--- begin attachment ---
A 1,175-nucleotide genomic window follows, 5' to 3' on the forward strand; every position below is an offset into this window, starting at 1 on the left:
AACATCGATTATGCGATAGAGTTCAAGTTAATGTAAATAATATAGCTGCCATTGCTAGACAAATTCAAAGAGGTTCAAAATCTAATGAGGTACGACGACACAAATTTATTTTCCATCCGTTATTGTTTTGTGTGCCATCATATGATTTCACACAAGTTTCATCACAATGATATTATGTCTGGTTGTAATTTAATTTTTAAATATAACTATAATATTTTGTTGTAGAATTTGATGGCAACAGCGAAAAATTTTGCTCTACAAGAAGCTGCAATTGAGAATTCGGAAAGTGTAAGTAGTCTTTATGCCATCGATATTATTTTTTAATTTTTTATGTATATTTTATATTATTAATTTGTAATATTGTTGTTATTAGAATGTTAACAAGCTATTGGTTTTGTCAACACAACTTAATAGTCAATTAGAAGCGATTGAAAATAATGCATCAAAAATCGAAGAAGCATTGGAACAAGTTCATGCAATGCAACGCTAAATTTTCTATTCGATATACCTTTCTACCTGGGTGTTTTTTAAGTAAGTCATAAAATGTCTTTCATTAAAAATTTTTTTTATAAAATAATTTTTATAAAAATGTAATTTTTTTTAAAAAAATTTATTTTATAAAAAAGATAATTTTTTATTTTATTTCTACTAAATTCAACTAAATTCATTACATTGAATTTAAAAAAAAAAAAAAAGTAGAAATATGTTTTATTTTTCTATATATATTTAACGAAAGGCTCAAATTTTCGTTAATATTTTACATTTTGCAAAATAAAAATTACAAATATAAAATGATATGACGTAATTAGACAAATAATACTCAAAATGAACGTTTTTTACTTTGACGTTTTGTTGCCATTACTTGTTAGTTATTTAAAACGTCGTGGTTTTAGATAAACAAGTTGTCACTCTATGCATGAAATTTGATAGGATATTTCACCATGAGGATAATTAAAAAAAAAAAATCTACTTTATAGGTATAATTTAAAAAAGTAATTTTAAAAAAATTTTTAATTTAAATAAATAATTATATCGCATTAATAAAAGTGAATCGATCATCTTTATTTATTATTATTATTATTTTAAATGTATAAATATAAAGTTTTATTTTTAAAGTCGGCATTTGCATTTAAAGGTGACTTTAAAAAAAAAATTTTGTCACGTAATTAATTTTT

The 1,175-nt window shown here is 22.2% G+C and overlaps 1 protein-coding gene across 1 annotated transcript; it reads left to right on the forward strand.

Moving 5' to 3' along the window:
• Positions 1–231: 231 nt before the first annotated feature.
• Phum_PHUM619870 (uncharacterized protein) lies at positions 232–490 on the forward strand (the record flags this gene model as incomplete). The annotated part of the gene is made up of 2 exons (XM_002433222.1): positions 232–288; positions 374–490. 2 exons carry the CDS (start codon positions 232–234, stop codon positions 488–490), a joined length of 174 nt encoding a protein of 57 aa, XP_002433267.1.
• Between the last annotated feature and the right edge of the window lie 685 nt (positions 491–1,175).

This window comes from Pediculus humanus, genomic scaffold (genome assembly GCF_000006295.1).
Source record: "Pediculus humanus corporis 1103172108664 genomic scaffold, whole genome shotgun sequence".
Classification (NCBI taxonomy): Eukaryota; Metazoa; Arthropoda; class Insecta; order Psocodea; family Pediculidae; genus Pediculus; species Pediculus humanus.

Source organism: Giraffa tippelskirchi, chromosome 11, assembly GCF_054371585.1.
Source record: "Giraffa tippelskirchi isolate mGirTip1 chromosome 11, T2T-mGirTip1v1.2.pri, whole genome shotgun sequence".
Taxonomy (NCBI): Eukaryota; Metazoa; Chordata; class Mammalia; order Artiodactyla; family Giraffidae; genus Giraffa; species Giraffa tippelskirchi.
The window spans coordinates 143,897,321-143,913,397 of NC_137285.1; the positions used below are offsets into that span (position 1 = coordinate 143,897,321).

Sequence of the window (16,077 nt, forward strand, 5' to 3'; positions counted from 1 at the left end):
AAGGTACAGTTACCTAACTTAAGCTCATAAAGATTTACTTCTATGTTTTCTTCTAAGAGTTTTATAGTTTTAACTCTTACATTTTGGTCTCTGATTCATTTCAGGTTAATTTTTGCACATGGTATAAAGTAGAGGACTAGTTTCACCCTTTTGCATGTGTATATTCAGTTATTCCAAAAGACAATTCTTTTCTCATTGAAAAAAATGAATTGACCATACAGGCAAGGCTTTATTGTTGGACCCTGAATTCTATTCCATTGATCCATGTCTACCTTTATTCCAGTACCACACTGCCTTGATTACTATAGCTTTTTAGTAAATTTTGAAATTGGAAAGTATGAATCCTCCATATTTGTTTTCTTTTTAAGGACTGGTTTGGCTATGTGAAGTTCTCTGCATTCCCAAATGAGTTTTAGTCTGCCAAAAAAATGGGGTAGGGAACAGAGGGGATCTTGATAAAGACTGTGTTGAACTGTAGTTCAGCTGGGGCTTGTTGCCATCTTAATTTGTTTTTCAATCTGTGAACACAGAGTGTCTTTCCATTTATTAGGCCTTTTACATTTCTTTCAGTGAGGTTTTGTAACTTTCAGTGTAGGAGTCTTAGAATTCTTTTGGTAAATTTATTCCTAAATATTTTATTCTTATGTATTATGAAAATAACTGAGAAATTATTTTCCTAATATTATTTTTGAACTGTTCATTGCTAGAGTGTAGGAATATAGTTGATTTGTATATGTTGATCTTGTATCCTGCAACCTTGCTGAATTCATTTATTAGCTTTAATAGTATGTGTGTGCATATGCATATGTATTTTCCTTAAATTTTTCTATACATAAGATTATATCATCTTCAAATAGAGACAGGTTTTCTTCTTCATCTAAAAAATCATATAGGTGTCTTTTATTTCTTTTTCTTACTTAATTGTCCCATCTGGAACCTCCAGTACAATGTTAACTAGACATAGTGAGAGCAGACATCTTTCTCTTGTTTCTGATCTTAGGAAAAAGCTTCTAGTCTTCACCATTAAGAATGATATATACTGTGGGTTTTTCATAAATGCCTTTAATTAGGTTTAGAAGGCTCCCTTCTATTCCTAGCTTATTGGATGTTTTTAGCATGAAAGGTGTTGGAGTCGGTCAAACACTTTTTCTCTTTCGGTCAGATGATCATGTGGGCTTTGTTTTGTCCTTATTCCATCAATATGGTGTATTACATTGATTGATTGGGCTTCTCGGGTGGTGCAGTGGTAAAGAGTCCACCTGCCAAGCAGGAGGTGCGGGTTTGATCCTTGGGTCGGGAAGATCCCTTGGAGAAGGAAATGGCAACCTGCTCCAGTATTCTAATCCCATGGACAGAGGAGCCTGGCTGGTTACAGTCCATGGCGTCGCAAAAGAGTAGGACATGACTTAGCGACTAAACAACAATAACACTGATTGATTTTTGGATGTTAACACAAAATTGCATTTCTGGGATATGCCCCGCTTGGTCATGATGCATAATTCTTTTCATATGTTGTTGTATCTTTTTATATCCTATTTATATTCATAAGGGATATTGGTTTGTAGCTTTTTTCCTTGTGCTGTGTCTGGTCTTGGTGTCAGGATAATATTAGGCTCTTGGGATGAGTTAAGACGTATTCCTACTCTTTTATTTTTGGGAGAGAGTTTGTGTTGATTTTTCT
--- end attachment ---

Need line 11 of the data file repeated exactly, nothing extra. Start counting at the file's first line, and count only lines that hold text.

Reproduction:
Source organism: Giraffa tippelskirchi, chromosome 11, assembly GCF_054371585.1.